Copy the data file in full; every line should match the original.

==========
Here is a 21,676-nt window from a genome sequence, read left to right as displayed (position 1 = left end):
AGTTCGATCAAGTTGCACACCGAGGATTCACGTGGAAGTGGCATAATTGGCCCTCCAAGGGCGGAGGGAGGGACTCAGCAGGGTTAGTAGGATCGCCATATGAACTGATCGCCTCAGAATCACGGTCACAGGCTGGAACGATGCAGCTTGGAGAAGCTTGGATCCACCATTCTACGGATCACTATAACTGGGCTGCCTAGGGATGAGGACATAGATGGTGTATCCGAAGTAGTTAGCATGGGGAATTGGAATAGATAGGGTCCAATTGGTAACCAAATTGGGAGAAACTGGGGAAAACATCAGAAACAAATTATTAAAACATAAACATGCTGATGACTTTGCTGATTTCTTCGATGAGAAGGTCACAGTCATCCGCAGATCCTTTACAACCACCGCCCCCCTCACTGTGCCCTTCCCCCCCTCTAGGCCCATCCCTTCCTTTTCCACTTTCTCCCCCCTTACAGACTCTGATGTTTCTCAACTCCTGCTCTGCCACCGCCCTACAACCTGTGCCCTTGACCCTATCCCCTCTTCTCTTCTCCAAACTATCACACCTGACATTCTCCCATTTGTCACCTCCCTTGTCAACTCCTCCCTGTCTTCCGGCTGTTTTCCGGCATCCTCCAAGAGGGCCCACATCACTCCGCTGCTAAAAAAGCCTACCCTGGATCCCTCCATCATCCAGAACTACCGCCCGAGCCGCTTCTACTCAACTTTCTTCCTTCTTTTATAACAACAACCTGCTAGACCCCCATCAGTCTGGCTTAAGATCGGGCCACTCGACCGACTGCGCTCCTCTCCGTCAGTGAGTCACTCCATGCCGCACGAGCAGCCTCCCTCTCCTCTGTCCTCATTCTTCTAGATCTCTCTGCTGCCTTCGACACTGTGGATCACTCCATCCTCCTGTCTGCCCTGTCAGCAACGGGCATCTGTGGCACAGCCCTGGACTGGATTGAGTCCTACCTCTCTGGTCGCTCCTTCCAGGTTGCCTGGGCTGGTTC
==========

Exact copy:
Here is a 21,676-nt window from a genome sequence, read left to right as displayed (position 1 = left end):
AGTTCGATCAAGTTGCACACCGAGGATTCACGTGGAAGTGGCATAATTGGCCCTCCAAGGGCGGAGGGAGGGACTCAGCAGGGTTAGTAGGATCGCCATATGAACTGATCGCCTCAGAATCACGGTCACAGGCTGGAACGATGCAGCTTGGAGAAGCTTGGATCCACCATTCTACGGATCACTATAACTGGGCTGCCTAGGGATGAGGACATAGATGGTGTATCCGAAGTAGTTAGCATGGGGAATTGGAATAGATAGGGTCCAATTGGTAACCAAATTGGGAGAAACTGGGGAAAACATCAGAAACAAATTATTAAAACATAAACATGCTGATGACTTTGCTGATTTCTTCGATGAGAAGGTCACAGTCATCCGCAGATCCTTTACAACCACCGCCCCCCTCACTGTGCCCTTCCCCCCCTCTAGGCCCATCCCTTCCTTTTCCACTTTCTCCCCCCTTACAGACTCTGATGTTTCTCAACTCCTGCTCTGCCACCGCCCTACAACCTGTGCCCTTGACCCTATCCCCTCTTCTCTTCTCCAAACTATCACACCTGACATTCTCCCATTTGTCACCTCCCTTGTCAACTCCTCCCTGTCTTCCGGCTGTTTTCCGGCATCCTCCAAGAGGGCCCACATCACTCCGCTGCTAAAAAAGCCTACCCTGGATCCCTCCATCATCCAGAACTACCGCCCGAGCCGCTTCTACTCAACTTTCTTCCTTCTTTTATAACAACAACCTGCTAGACCCCCATCAGTCTGGCTTAAGATCGGGCCACTCGACCGACTGCGCTCCTCTCCGTCAGTGAGTCACTCCATGCCGCACGAGCAGCCTCCCTCTCCTCTGTCCTCATTCTTCTAGATCTCTCTGCTGCCTTCGACACTGTGGATCACTCCATCCTCCTGTCTGCCCTGTCAGCAACGGGCATCTGTGGCACAGCCCTGGACTGGATTGAGTCCTACCTCTCTGGTCGCTCCTTCCAGGTTGCCTGGGCTGGTTC